By January, my listening skills did not get any better. They got worse.
Busyness and distraction prevented me from actively listening to a sermon, a conversation, or a podcast. It was as though I was experiencing some sort of auditory breakdown.
I sorted through scripture and extracted verses that addressed listening. Then I combined that wisdom with researched-based listening skills I learned in grad school.
I wrote a post about my discoveries that I now refer to as the practice of “Soulful Listening.”
On occasion, I find myself easing back into the slump of passive listening. When that happens, I glance at my guidelines for soulful listening to get back on track.
Eating as a Spiritual Discipline
The practice of soulful healthy eating places food in a sacred context.
I enter the wrestling ring at least once a week with God on this topic. Sometimes, I jokingly, well, sardonically refer to the topic I write about as my ‘Jonah message.’
And, yes, like Jonah, I often find the shade of a tree to sit under to sulk and complain to God for entrusting me with this topic.
Pulpits, for the most part, remain silent when it comes to the role of food and its impact on the church. Much of the faith-based community remain complacent regarding eating as a spiritual discipline
Leslie Leyland Fields writes, “without recognition of the God who has made the earth, our dependence on water and food may move us elsewhere—toward communion with the earth, even communion with food itself.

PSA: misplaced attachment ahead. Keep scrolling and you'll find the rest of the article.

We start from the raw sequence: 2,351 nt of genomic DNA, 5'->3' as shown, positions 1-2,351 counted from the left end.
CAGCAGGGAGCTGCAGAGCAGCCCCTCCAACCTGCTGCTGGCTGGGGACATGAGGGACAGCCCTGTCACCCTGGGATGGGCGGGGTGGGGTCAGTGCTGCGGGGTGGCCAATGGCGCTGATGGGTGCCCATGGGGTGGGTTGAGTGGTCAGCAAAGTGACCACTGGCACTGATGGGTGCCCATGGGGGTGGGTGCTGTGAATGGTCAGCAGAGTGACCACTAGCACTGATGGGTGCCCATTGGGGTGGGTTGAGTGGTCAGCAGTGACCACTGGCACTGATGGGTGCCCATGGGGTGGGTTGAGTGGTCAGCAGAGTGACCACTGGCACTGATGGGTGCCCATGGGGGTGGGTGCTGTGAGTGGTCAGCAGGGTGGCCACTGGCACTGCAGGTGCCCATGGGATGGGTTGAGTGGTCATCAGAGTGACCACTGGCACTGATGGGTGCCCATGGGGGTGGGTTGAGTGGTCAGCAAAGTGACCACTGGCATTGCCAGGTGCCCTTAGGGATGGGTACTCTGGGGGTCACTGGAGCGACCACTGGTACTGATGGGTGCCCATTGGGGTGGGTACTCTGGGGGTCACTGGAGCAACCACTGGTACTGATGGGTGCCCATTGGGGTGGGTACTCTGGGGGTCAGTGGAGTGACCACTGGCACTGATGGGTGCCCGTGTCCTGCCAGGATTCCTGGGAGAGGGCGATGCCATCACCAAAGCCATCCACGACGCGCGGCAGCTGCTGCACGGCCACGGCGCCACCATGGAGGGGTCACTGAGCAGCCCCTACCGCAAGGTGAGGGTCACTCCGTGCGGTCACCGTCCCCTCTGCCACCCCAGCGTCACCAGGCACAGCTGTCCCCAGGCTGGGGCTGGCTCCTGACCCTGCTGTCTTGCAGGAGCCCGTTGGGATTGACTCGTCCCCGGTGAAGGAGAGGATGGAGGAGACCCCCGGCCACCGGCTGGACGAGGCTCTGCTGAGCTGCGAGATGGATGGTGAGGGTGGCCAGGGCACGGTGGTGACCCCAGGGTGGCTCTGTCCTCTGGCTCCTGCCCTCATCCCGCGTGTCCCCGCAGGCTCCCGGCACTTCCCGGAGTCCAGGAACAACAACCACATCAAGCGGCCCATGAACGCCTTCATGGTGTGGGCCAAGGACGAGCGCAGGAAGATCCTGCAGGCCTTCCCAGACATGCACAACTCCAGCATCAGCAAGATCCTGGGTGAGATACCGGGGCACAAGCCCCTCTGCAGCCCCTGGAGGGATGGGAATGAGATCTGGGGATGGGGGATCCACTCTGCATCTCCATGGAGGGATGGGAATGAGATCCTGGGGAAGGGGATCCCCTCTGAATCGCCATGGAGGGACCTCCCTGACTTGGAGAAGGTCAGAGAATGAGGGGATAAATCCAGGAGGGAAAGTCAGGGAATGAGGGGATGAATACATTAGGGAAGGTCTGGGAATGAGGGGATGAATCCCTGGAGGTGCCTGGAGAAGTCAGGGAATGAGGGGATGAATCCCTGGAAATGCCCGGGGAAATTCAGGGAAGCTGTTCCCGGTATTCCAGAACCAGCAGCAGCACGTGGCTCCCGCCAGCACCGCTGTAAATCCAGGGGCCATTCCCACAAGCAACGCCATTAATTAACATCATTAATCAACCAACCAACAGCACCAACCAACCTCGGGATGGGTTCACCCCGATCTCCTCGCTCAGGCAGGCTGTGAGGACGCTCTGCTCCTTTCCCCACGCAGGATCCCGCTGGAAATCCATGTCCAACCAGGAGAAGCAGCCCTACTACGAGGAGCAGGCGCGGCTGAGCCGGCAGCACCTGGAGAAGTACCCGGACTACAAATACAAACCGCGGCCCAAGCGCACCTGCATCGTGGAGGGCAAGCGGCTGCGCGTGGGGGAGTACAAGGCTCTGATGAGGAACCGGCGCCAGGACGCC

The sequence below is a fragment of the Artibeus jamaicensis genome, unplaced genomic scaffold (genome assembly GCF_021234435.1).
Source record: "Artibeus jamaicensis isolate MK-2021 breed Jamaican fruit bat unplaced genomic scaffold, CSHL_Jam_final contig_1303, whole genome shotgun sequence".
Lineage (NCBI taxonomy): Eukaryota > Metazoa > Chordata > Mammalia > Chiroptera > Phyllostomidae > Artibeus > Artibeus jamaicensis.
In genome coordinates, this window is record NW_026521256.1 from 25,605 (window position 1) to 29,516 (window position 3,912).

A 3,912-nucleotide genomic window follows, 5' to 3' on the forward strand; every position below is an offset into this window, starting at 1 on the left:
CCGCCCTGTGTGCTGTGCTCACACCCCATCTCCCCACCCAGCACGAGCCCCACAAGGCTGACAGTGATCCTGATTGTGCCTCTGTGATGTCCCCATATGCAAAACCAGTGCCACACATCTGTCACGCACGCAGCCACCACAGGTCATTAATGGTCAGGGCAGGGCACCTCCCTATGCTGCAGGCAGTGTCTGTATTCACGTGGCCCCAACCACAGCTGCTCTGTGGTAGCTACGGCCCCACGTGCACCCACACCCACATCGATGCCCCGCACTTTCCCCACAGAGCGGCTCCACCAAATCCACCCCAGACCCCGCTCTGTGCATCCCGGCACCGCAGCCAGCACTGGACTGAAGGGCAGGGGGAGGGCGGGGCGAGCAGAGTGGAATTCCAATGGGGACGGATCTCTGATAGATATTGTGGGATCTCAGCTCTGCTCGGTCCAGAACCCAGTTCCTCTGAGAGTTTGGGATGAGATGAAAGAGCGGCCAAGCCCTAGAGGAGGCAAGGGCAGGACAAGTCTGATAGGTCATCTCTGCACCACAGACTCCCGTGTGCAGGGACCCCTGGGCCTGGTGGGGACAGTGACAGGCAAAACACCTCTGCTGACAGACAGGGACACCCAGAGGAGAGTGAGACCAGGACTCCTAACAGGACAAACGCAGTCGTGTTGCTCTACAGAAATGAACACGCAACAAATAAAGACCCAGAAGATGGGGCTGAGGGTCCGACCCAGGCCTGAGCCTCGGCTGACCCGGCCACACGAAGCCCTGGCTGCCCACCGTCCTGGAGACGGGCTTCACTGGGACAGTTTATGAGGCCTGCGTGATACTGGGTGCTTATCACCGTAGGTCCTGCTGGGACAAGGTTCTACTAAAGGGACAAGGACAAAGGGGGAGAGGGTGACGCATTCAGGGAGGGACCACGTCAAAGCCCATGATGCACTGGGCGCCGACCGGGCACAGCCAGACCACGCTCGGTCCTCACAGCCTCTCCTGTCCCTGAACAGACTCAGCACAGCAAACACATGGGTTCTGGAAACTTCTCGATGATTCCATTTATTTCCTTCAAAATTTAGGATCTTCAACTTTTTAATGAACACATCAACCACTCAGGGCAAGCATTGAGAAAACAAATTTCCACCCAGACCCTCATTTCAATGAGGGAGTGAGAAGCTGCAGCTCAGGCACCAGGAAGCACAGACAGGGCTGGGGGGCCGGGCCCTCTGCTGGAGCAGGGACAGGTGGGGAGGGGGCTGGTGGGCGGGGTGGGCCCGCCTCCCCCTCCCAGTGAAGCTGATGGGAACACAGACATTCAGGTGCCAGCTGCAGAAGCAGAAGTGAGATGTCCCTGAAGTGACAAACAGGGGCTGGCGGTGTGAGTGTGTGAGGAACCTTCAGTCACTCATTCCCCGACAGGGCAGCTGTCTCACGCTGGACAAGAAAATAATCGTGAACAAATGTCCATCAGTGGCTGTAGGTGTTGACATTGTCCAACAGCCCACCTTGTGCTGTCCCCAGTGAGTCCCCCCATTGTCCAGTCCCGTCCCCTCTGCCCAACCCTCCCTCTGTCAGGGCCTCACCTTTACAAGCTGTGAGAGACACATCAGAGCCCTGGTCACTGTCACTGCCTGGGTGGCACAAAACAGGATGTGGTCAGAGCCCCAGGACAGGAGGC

Without harnessing motivation for healthy eating from a spiritual perspective, we will continue to struggle with disordered and dysfunctional eating.
Deep down, we want to change our unhealthy eating habits and poor food choices. To do so, we have to be willing to change our perspective on food.
To experience lasting change with eating, we must move the focus from outward appearances to a transformation from within— a spiritual transformation.
I discovered the way to liberation from our love-hate relationship with food is through the decision to view it through a sacred lens.
This winter, I moved from sulking beneath the shade of the tree back into the world with my message.
Copycatting Rachel Green’s Hair From Season 10 of ‘Friends’
Unless you lived under a rock, you’ve seen at least one episode of ‘Friends’ so the saying goes.
I’ve never seen a full episode of the iconic sitcom. The show made its ten seasons cultural splash across television screens while I was up to my elbows in changing diapers, managing temper tantrums, and living life on one income.
From a distance, I watched Rachel’s hair-volution. Back then, before the golden age of social media, People Magazine kept this cable-free, SAHM informed of anything I needed to know about pop culture, like every time Rachel Green changed her hairstyle.
Between breaks at library storytime, I shuffled to the magazine section, grabbed the current issue of People magazine nestled in the heavy-duty magazine protector. I plopped in the ancient overstuffed chintz upholstered chair and caught up with the world.
While ‘Friends’ turns 25 and I turn 56, Rachel’s season 10 hair seems a perfect fit for me. The side bangs provide a stylish curtain of sorts to hide the fine lines formed on my mid-life forehead.
The beyond the shoulder-length Rachel style builds in days for chic ponytails between shampoos because, after all, I am in grad school and nurturing a business.
The long frock boho style suits my granola girl, earthy-crunchy lifestyle.
And we all know by now, I don’t balance too many things well, including a beauty regime. Let’s keep it simple, please.
Until next season,
“While it is February, once can
taste the full joys of anticipation.
Spring stands at the gate with
her finger on the latch.”